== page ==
Face Your Fears

My father Cheche was an interesting human when sober but mean and condescending when he has had a little too much to drink. It was a norm for him to talk down on everyone in our homestead. My young siblings and I, feared our drank dad. Each time we could hear his staggering noisy self-making his way home, we could scamper quickly to our rooms in fear. My mother would however brave his wrath by soothing his ego with a submission that should be considered illegal this side of the savanna. We could occasionally wake up to our mother’s sore eye, sometimes a broken hand and on bad days, cuts all over the face. We were a small family united in sadness. On many occasions, we were a perfect reference to a bad family. Cheche my father never made any effort to change his ways. As a matter of fact, he found a way to take up new and uglier vices. If he was not drinking, he was busy gambling away our meagre earning.

If you had a father like mine, you will grow up with the fear of the unknown. Is gambling, violence against women and alcoholism hereditary? Thanks to Cheche’s broad reputation, I never had a chance to make friends or go sliding with my crush. I spent my early years not to be like my father. I dreaded the idea of being the spitting image of the man who bore me but failed miserably in his responsibilities. But society has a way of continuously nudging you about your past. Anytime I thought I had outgrown my roots successfully; someone would quickly point out that the apple doesn’t fall far from the tree. With time, I made a decision to avoid being in a relationship should my father’s habits trail me. That was until I met my enchantingly beautiful Umi.

We met in a rundown Swahili eatery years ago when I was still trying to put my life on a preferable perspective. As a naïve, innocent and green young man, I was out to explore what the city had in store for a village boy from Kachaga. I was keen on getting to know the city’s hidden treasures and maybe stumble across a fortune like our neighbor Mayani. Mayani is the richest man in our village. A decade ago, he made history when he landed in a brand new, sporty four by four that turned our village into a frenzy with its powerful engine. One time while at the village square, I heard a rumor that Mayani came to Nairobi, smiled facing the Ronald Ngala sculpture, and got handpicked for a government position without having a tall relative. I’m still looking for him to get the secrets of how he hacked a highly corruptible system. We will leave Mayani for another day, for now I will talk about the girl that stole my heart.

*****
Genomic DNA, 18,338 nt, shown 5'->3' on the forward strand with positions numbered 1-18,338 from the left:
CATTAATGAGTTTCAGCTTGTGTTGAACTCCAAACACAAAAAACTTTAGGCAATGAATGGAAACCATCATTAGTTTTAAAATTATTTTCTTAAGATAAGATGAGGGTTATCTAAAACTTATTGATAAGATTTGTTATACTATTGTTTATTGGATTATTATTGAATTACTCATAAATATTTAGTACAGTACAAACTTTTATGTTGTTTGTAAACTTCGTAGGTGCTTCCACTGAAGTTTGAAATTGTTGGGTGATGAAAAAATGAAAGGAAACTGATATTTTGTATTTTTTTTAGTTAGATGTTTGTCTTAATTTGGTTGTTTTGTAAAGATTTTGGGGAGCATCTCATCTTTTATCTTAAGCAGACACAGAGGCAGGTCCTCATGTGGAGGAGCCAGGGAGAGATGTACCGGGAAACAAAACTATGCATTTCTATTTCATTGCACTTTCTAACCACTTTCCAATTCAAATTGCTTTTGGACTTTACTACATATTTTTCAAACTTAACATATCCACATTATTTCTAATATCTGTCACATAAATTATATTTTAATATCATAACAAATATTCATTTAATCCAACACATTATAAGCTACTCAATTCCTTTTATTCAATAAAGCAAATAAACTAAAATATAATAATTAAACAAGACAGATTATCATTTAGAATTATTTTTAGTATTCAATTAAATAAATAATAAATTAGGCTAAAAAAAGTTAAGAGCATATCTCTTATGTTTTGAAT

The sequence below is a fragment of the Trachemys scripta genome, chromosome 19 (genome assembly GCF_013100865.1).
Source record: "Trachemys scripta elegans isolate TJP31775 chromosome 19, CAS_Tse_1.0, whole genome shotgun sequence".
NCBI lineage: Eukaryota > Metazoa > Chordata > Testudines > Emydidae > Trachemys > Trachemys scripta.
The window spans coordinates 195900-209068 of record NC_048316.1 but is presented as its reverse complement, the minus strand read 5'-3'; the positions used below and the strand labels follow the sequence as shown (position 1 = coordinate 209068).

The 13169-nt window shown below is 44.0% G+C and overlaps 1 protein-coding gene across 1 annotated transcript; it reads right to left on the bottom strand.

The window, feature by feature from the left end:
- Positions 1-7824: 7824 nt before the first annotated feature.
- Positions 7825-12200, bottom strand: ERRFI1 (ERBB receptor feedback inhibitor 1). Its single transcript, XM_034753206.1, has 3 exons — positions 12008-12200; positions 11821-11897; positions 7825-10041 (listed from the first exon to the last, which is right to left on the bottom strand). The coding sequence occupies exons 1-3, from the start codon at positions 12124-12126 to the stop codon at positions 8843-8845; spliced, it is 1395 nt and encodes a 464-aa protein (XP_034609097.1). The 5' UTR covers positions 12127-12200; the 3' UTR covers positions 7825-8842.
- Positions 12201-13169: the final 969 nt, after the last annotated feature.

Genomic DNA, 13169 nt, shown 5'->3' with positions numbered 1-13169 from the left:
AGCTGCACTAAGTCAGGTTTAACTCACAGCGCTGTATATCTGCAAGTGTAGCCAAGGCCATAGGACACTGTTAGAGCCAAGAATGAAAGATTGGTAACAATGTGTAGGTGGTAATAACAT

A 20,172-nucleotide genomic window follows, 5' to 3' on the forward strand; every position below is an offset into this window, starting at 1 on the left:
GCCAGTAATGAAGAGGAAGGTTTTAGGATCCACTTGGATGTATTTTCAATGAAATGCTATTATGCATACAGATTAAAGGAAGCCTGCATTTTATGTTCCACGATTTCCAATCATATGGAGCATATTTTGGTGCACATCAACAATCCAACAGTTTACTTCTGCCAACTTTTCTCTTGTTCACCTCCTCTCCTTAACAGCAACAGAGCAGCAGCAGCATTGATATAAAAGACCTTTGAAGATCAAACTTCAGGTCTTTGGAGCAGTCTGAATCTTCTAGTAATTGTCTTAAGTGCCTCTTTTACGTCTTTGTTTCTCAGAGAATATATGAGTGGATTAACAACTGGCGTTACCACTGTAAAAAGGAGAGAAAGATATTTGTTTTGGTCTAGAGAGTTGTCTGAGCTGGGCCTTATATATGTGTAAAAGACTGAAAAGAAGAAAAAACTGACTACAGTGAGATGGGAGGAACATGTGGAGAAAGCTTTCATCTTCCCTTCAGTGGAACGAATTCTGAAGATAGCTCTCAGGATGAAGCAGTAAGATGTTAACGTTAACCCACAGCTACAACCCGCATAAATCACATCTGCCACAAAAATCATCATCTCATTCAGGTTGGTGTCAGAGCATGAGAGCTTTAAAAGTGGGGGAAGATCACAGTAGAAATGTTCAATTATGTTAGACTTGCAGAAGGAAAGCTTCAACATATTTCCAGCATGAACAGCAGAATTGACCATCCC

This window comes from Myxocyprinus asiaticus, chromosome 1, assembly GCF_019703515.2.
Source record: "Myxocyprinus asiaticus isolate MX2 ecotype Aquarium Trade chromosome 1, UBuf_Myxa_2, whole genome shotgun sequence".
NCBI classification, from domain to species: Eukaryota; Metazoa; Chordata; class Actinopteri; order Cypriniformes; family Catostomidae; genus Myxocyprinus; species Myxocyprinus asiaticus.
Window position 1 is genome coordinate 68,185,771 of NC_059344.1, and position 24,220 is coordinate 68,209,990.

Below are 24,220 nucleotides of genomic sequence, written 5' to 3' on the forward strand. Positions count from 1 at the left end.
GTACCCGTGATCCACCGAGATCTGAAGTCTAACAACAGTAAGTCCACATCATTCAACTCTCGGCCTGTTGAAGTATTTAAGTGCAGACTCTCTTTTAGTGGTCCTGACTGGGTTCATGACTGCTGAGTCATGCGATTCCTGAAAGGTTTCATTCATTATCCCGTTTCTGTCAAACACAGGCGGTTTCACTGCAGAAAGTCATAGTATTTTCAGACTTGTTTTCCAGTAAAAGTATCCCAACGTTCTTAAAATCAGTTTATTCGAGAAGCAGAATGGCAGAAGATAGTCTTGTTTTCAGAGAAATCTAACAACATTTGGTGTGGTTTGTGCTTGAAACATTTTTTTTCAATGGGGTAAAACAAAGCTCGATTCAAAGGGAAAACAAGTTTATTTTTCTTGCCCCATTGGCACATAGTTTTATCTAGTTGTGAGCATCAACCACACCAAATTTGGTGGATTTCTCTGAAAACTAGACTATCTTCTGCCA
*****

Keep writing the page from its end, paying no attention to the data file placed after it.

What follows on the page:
For most people, Sundays are a spiritual day. Folks would flock churches in twofold with their hopes and plans at hand. For me, Sunday was a perfect opportunity to gaze at the city’s towering scrapers, watch a movie and enjoy a laid-back day getting interrupted by my neighbor’s quarrelsome habits. This particular day, I was running an errand for my blooming hustle, ‘dial a drink’. After traversing Thika Road’s expanse delivering drinks to clients, I was deliciously fatigued and hungry. I went down to biashara street to take a quick bite before I head back to my humble abode. I quickly slid into a Swahili eatery and ordered a plate of biryani and Tamarind juice. Swahili cuisine has a way of calming your heart especially after a long day.

I was busy scanning my environment when my eyes settled on a blond-haired beauty seated at the left corner of the eatery. She had an allure of a goddess. Her Jet-black hair was curled into long silky waves that shaped her oval shaped face. On her neck settled a delicate gold pendant that flew down to enhance the round shape of her bosom. In that moment, I knew I wanted to get to know her. I was already toying with the idea of all the exotic things I wanted to do to her. All my senses were on alert as I walked towards her table. Truly she was a beauty to behold. She looked up to me and gave me a hearty smile. I was completely smitten.

It was like the universe wanted us to be together. Our energies rhymed in ways I have never known. 10 years down the line, we are blessed with two baby girls who are the hallmark of our love story. Even with a woman-beater for a dad, I rose past the limitations of a broken family to testify that you too can have anything you want. Are you completely tied down with the fear of the unknown? Admittingly, life is for the bold. Your past experiences and ineptness should not define the person you are today. Chase your dreams, pitch your prospective business idea, apply for a new job and call that girl/man for a coffee because memories are made of today!

Featured photo by Nathan McBride on Unsplash

One thought on “Face Your Fears

  1. Yes Omwami, the core point I have gotten: overcoming our fears. Fear can torment us and make us shiver in anxiety. It is our resposnibility to disappoint fear and brave for greatness. Quite a fascinating piece.

    Liked by 1 person

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